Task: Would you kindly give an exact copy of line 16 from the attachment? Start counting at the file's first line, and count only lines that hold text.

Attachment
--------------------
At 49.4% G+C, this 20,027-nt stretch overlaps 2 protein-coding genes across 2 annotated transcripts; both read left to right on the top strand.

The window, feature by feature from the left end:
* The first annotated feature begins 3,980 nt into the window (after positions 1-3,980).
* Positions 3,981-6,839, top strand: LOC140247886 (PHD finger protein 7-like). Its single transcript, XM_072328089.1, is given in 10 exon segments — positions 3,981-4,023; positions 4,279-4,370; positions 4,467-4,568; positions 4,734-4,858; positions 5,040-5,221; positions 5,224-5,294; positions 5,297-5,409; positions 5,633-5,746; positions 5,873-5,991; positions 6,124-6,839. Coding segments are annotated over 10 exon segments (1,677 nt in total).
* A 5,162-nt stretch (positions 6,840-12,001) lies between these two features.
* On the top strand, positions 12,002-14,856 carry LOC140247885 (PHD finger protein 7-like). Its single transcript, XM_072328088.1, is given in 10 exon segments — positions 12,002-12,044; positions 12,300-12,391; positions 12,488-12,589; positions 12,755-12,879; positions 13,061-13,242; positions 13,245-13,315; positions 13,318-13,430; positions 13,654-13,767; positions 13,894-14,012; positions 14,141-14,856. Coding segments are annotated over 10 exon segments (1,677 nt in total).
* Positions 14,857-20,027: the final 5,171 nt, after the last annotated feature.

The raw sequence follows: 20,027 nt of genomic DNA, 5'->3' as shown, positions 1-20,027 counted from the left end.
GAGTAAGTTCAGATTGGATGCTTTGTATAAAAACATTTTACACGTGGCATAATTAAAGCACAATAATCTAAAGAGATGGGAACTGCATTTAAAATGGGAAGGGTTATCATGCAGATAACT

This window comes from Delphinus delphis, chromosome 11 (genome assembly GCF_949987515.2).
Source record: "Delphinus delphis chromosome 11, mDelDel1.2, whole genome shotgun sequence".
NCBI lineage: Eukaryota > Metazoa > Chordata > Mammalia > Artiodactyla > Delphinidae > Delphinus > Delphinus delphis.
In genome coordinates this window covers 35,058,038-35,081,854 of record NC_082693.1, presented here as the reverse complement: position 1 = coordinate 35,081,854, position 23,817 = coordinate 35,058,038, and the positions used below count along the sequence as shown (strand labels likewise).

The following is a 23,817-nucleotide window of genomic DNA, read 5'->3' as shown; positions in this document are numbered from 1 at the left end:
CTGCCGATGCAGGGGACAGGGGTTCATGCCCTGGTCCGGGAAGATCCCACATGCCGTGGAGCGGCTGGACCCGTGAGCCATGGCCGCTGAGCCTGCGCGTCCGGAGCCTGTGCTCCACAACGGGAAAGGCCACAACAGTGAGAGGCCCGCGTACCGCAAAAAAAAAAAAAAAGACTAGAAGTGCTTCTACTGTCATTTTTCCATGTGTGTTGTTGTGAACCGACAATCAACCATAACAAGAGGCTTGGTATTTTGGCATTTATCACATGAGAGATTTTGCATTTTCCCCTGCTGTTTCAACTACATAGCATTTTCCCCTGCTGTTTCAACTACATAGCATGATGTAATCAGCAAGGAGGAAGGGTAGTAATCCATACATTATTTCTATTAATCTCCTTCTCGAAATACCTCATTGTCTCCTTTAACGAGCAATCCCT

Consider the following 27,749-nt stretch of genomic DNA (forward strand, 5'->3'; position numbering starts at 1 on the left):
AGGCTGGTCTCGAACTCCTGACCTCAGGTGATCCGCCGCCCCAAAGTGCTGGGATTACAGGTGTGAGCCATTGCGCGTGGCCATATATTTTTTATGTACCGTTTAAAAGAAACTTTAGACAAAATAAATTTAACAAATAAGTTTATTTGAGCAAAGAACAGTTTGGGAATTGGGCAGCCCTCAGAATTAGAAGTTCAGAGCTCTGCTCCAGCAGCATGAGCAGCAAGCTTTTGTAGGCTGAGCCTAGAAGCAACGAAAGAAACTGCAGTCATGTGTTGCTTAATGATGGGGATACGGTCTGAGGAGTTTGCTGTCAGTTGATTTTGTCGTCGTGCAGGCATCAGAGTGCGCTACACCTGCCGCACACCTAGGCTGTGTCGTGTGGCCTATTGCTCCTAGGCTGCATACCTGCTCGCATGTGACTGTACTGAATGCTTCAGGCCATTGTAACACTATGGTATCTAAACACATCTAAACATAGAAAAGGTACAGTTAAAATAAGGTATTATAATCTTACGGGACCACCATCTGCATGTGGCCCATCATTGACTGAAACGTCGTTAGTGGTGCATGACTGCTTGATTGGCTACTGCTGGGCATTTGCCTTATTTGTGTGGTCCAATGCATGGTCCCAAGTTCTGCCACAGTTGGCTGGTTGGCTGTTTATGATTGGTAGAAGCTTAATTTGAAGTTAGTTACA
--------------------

Consider the following 27,749-nt stretch of genomic DNA (forward strand, 5'->3'; position numbering starts at 1 on the left):